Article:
UNL event explores “Big Tech” and government
With technology taking such a crucial role in our lives, it's important to discuss how federal changes can affect users at the state level.
LINCOLN, Neb. (KLKN) – There’s been a definite shift in how the public views the technology industry. It hasn’t only been the public who have changed their opinion, though.
“You go back a decade, and folks on both the left and the right kind of celebrated the tech sector”, recalls University of Nebraska-Lincoln professor of law Gus Hurwitz. “Look to today, and folks on the left and the right have a lot of concerns about the tech sector We’re seeing this at the federal level with a lot of litigation and legislation, and also at the state level.”
Hurwitz, who is also the Menard Director of the Nebraska Governance and Technology Center, says this is one of the underlying concepts behind Friday’s conference: State Level Issues in Technology, Regulation, and Economic Development.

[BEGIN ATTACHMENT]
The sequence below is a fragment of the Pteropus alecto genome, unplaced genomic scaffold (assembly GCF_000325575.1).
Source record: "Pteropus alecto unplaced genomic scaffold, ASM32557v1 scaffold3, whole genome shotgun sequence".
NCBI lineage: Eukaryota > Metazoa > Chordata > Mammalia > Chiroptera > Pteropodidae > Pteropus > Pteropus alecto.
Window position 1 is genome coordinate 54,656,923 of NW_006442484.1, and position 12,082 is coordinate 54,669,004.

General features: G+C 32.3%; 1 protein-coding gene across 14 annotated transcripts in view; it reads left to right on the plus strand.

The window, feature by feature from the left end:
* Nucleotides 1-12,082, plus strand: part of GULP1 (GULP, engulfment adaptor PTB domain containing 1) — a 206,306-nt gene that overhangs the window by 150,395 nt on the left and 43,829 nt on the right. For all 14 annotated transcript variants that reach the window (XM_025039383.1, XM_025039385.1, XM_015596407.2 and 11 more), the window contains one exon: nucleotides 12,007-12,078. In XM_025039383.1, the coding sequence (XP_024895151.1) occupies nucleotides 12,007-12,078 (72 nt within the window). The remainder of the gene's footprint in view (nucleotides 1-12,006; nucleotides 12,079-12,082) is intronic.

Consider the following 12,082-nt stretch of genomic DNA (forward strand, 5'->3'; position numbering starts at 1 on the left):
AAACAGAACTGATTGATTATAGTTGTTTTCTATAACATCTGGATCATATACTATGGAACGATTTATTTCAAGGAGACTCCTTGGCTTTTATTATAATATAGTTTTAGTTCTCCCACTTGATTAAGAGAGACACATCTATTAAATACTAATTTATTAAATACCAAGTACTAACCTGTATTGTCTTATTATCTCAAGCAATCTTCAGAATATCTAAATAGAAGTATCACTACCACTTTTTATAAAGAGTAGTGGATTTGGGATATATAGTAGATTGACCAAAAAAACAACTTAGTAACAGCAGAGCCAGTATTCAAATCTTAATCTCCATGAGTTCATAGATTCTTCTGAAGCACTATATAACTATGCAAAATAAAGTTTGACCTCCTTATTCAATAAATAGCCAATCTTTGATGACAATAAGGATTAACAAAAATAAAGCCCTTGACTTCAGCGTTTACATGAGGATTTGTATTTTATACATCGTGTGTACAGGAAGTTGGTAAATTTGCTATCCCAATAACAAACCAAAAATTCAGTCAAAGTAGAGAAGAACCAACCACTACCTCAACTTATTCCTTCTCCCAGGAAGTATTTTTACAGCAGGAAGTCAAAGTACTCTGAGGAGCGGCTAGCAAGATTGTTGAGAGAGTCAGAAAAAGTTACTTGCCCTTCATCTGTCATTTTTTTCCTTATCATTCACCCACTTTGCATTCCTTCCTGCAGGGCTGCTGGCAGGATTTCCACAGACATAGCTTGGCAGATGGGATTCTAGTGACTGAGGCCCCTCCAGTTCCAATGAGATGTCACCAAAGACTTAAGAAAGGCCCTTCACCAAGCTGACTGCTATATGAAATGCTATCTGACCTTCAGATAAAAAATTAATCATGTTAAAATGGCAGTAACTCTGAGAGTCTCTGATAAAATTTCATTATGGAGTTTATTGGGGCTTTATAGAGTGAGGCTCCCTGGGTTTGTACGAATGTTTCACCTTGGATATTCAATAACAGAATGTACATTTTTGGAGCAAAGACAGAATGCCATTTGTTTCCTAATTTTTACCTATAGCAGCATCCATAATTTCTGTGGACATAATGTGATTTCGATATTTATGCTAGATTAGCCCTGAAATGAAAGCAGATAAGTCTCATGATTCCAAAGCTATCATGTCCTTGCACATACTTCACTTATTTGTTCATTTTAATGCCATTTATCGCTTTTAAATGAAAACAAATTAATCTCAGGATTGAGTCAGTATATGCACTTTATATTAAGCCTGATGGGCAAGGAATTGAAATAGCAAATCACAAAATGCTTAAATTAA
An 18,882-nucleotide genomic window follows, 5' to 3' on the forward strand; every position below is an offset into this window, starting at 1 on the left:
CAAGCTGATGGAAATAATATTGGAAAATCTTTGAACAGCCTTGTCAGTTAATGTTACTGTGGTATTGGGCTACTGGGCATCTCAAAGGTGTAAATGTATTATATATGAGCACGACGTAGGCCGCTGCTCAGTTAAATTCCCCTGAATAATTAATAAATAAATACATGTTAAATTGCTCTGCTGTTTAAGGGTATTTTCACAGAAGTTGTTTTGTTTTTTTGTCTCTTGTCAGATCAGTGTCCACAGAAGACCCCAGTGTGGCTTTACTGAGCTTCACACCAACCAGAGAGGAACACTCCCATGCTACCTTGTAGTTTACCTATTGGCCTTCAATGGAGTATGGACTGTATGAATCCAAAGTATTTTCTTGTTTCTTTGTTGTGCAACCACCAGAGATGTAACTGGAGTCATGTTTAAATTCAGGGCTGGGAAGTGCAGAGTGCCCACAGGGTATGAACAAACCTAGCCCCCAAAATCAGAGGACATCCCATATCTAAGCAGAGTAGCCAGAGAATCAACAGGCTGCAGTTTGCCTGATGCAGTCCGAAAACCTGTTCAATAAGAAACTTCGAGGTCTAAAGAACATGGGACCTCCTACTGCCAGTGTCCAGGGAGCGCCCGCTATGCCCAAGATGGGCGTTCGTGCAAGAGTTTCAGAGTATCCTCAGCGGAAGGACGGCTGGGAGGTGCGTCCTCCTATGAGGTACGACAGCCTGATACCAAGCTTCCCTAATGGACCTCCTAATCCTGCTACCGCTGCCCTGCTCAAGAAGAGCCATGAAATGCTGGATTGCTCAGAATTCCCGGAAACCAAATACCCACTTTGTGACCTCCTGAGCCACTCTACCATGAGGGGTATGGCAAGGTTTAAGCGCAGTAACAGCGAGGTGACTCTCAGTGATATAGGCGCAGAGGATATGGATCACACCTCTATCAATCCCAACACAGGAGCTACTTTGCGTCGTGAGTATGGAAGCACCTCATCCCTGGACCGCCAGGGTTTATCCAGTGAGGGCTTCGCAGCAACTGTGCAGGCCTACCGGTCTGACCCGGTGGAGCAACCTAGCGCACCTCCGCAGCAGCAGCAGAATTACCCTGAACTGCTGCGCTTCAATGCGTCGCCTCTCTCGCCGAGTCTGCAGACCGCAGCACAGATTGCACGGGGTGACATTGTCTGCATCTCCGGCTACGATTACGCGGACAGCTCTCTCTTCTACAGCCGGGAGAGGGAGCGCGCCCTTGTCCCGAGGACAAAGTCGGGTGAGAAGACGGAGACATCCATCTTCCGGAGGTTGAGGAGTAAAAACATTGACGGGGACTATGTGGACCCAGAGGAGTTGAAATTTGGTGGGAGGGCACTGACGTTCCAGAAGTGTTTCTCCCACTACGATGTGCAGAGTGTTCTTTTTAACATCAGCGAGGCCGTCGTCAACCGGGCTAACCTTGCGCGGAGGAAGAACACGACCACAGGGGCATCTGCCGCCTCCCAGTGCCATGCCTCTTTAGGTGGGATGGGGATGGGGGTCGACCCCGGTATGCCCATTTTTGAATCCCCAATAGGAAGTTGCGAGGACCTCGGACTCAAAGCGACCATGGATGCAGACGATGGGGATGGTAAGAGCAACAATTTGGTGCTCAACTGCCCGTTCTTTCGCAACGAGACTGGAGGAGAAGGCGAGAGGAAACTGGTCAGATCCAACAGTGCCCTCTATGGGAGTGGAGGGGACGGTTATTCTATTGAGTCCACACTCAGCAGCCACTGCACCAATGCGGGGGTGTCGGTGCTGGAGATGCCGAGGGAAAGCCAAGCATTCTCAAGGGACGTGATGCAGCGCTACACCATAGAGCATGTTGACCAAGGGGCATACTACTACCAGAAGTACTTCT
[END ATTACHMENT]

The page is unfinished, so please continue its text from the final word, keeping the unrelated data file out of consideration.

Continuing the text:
Those high-level actions do affect us in the individual states. Part of the discussion at UNL delves into whether there’s any disconnect between state and federal concerns.
“If you’re a small startup in rural Nebraska, you might have different concerns”, Hurwitz says. “Are we being left behind, or are our concerns here in the states really being reflected in these policy discussions?”
You may wonder how these big ideas affect the everyday end users of all this tech. A good example is likely just a hop, skip, and a cyberspace jump away. Think about all the small businesses in your life. How many of them use social media as their main online presence?
“When someone says, ‘I’m concerned about what Facebook, or Meta, is doing’, ‘I’m’ concerned about, do I have access to Google as a platform?’. Well those are really important platforms for a lot of small businesses”, explains Hurwitz.
Friday’s event kickstarts two years of discussions led by UNL that will include many different groups, all to understand the ever-changing tech sector. To keep up to date with their progress, and to join in on future discussions, check out the Governance and Technology Center web page.